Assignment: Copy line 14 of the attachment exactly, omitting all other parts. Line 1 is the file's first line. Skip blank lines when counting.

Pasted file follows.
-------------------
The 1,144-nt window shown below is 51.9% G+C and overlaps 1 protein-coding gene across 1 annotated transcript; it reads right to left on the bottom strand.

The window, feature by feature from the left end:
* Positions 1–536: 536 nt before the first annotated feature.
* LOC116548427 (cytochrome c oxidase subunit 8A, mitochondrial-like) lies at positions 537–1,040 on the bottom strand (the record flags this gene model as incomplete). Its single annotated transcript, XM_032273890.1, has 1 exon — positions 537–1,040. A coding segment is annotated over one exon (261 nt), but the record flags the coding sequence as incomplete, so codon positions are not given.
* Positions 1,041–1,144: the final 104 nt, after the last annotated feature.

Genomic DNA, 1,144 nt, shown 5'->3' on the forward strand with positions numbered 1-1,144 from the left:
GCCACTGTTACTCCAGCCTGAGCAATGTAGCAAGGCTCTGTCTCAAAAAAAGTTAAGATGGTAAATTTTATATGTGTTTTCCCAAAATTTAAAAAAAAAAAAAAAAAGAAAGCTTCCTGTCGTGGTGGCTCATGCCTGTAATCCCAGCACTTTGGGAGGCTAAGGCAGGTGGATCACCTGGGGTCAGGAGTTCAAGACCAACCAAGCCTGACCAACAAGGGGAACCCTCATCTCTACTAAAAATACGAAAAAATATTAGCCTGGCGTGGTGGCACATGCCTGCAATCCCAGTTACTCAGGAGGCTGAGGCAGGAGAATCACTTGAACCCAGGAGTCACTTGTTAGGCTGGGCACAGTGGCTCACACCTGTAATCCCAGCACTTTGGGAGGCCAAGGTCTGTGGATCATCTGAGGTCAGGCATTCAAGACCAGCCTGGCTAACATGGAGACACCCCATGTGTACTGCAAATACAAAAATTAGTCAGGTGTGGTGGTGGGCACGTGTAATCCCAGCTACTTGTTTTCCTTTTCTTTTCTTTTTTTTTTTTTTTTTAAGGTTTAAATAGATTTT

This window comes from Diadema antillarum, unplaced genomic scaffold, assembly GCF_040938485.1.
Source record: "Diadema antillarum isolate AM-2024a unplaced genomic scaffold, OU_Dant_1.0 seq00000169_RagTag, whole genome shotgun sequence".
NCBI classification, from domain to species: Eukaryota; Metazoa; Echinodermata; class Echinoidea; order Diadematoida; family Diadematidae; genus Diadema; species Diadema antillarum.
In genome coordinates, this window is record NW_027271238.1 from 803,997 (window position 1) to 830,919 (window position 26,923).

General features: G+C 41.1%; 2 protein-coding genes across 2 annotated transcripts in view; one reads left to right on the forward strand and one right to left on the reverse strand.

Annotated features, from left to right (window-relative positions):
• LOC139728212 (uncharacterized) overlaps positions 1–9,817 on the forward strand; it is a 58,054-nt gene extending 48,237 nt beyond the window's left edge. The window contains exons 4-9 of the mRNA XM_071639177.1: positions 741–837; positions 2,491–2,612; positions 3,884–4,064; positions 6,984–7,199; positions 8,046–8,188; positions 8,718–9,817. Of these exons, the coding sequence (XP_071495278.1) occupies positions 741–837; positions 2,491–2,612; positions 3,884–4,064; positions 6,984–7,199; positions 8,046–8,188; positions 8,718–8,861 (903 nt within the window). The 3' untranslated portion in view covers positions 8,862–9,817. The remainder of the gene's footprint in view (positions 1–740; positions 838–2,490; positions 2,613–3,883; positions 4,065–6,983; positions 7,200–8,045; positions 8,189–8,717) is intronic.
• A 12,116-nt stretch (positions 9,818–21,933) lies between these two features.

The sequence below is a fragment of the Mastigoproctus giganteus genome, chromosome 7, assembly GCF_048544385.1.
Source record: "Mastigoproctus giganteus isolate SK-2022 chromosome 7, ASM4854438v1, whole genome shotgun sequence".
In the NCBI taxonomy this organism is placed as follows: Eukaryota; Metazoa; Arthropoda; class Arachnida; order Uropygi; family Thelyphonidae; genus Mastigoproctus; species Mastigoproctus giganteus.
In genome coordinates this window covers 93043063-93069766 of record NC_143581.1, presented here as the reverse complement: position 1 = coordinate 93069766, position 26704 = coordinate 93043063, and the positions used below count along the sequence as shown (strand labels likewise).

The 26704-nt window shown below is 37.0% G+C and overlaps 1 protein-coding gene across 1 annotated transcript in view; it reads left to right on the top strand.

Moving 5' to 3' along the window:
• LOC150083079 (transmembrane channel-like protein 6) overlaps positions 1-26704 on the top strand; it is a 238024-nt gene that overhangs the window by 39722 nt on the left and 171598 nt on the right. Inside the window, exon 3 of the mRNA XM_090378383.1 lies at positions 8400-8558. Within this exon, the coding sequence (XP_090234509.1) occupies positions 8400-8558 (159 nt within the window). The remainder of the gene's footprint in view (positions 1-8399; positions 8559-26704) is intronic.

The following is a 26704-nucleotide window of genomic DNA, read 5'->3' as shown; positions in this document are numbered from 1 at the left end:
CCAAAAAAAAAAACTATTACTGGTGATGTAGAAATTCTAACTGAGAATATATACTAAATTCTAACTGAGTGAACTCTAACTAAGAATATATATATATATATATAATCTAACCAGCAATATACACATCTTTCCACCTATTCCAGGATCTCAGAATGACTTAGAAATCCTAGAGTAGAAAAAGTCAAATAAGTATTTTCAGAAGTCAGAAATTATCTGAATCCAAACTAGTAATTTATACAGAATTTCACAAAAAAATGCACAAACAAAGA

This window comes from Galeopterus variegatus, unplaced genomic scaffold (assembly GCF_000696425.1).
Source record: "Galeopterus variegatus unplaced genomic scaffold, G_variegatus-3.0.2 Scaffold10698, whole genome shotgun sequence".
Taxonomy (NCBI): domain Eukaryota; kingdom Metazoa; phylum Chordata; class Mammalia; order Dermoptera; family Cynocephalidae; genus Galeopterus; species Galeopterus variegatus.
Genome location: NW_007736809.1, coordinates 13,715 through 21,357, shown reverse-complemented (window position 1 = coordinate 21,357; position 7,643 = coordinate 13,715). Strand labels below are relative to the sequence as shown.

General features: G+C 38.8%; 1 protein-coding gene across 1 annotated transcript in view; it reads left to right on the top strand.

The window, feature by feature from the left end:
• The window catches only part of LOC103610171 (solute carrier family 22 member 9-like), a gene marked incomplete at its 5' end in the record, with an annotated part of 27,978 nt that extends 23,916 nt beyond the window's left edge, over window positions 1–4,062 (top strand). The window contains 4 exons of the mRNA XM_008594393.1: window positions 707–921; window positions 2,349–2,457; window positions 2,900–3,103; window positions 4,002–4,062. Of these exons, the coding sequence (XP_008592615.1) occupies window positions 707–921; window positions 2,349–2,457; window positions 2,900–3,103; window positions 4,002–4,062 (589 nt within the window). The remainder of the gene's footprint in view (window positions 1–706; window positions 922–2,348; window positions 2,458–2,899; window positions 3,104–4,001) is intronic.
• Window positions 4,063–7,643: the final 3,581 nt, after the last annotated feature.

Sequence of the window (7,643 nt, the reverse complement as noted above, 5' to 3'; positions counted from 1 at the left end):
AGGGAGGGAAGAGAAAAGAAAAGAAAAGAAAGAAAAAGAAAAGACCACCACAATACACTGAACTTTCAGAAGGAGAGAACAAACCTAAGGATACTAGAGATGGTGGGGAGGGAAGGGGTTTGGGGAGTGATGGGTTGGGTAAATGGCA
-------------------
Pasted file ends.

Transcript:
• LOC139728212 (uncharacterized) overlaps positions 1–9,817 on the forward strand; it is a 58,054-nt gene extending 48,237 nt beyond the window's left edge. The window contains exons 4-9 of the mRNA XM_071639177.1: positions 741–837; positions 2,491–2,612; positions 3,884–4,064; positions 6,984–7,199; positions 8,046–8,188; positions 8,718–9,817. Of these exons, the coding sequence (XP_071495278.1) occupies positions 741–837; positions 2,491–2,612; positions 3,884–4,064; positions 6,984–7,199; positions 8,046–8,188; positions 8,718–8,861 (903 nt within the window). The 3' untranslated portion in view covers positions 8,862–9,817. The remainder of the gene's footprint in view (positions 1–740; positions 838–2,490; positions 2,613–3,883; positions 4,065–6,983; positions 7,200–8,045; positions 8,189–8,717) is intronic.